Thursday, October 11, 2012

The Architecture of the National Museum of the American Indian

Yesterday, I visited the National Museum of the American Indian with a class, and we got the amazing chance to speak with Kevin Gover, the museum director. 
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The idea for the museum was established in 1989, and it opened in 2004.  NMAI is now an undulating, sand colored building, not much more than a stone’s throw away from the US capitol building.  A museum’s architecture is almost always a key symbol of its cultural meaning, and the architecture of the NMAI is rich with symbolism.  Just as the institution itself is trying to bring together the Native American cultures with the Euro-American ideas of collection and display in a balanced way, the architecture of the NMAI balances undulating, earthy elements with neoclassical aesthetic aspects.  Here are some interesting things that struck me about the architecture and what it might symbolize:

-       Placement.  I already mentioned how close NMAI is to the Capitol building.  Its central placement reminds us of the need for the US to recognize the centrality of the American Indian story to our national narrative.  The Capitol building is on a hill, towering above all the museums on the mall, so there is still a sense of power discrepancy.  However, as I sat with my class in the conference room at the top floor of NMAI, and looked out the windows at the Capitol building, it felt almost as if the two buildings are in dialog with each other.  NMAI’s placement symbolizes hope for a more just relationship between the US government and American Indians moving forward. 

-       Size.  The National Gallery of Art, the Natural History Museum, the Air and Space Museum are huge dominating structures, and the NMAI is as giant as the rest of them. I felt tiny walking through the front door.  Enormity can evoke a lot of things –power and intimidation, for example, but in this context, it seems to evoke a sense of permanence and longevity.  The NMAI isn’t yet 10 years old, and yet when you walk up to it, its presence is so dominant that you can’t imagine this space without it.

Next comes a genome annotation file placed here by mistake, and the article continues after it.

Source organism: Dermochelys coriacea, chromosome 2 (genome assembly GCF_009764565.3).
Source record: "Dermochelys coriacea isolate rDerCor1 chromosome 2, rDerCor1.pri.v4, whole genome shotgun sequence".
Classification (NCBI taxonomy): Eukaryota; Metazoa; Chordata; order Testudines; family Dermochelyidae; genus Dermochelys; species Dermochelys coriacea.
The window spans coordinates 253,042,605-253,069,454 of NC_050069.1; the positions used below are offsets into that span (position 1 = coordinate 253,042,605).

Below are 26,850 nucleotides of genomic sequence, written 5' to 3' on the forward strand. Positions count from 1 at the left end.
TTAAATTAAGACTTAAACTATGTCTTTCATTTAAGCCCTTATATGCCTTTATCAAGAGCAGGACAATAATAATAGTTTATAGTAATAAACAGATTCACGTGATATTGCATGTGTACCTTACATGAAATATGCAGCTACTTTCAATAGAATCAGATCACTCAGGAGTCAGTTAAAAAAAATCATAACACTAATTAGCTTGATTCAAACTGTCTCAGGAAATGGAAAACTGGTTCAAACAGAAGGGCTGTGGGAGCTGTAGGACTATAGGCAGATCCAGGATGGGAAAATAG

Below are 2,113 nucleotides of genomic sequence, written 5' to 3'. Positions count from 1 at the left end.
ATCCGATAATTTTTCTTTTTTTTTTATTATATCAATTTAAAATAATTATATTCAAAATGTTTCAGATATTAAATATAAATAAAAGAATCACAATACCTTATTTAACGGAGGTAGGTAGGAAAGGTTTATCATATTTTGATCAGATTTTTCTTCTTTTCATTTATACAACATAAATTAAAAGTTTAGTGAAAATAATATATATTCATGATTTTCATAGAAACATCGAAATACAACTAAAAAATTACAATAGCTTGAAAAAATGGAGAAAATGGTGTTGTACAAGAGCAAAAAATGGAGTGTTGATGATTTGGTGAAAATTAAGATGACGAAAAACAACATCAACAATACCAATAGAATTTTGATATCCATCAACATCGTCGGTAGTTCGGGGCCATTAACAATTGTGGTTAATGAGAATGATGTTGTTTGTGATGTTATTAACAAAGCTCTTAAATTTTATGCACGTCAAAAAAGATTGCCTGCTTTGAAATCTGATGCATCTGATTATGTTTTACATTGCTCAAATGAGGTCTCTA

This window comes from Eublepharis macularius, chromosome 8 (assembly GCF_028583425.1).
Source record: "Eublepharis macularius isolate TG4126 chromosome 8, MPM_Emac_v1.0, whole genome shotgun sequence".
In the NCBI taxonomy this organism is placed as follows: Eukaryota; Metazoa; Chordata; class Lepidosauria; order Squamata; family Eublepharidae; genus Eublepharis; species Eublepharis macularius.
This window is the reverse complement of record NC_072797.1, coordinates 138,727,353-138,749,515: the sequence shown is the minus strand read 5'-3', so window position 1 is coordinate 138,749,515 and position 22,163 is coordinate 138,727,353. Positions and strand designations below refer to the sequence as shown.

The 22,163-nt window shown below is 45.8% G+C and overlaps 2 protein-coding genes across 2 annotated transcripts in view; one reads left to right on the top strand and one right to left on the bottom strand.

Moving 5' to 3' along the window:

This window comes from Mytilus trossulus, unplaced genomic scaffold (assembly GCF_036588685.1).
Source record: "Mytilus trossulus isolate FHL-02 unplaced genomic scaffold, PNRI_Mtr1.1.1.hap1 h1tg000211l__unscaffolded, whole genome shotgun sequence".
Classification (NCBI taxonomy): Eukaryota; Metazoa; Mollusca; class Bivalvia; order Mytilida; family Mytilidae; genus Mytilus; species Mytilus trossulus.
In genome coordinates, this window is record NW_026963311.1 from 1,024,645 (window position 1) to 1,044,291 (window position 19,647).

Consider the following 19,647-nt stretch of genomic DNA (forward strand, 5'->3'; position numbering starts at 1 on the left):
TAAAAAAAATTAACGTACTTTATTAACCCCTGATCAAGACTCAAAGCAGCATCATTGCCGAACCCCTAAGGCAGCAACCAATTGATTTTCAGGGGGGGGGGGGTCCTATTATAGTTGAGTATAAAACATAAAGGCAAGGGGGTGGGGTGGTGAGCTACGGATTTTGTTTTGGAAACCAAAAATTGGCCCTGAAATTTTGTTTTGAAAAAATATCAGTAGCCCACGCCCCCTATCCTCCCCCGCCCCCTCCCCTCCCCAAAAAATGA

-       Neoclassical connections.  It surprised me, looking around yesterday, to realize that the central space of the NMAI is shaped rather like the Roman Pantheon, with a spherical dome roof, ending in an oculus.  Museums have been built for decades with Greek and Roman architecture, but I figured that the NMAI would be trying to distance itself from classical museum practices that so degraded Indians.  Yet as I thought about it, I realized that the Pantheon-like dome was actually totally appropriate.  NMAI doesn’t want to erase museum history; it wants to repurpose the power of it to create a museum of more equality and justice.  The dome acknowledges this link architecturally. 
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-       Undulating, Sandstone walls, and the emphasis in the display design inside on circles.  This feels earthy, windblown.  Even a visitor not interested in or educated in architecture is going to notice this connection.  Is a deep connection to the earth part of American Indians’ identities?  The choice of the earthy architecture answers resoundingly yes. 
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1 comment:

  1. I agree with you on all points Lex. The architecture also reminds me a lot of Frank Lloyd Write mixed with Frank Gehry. (Plenty of cantilevers, much more horizontal than vertical, the undulating walls, and the play with building/nature)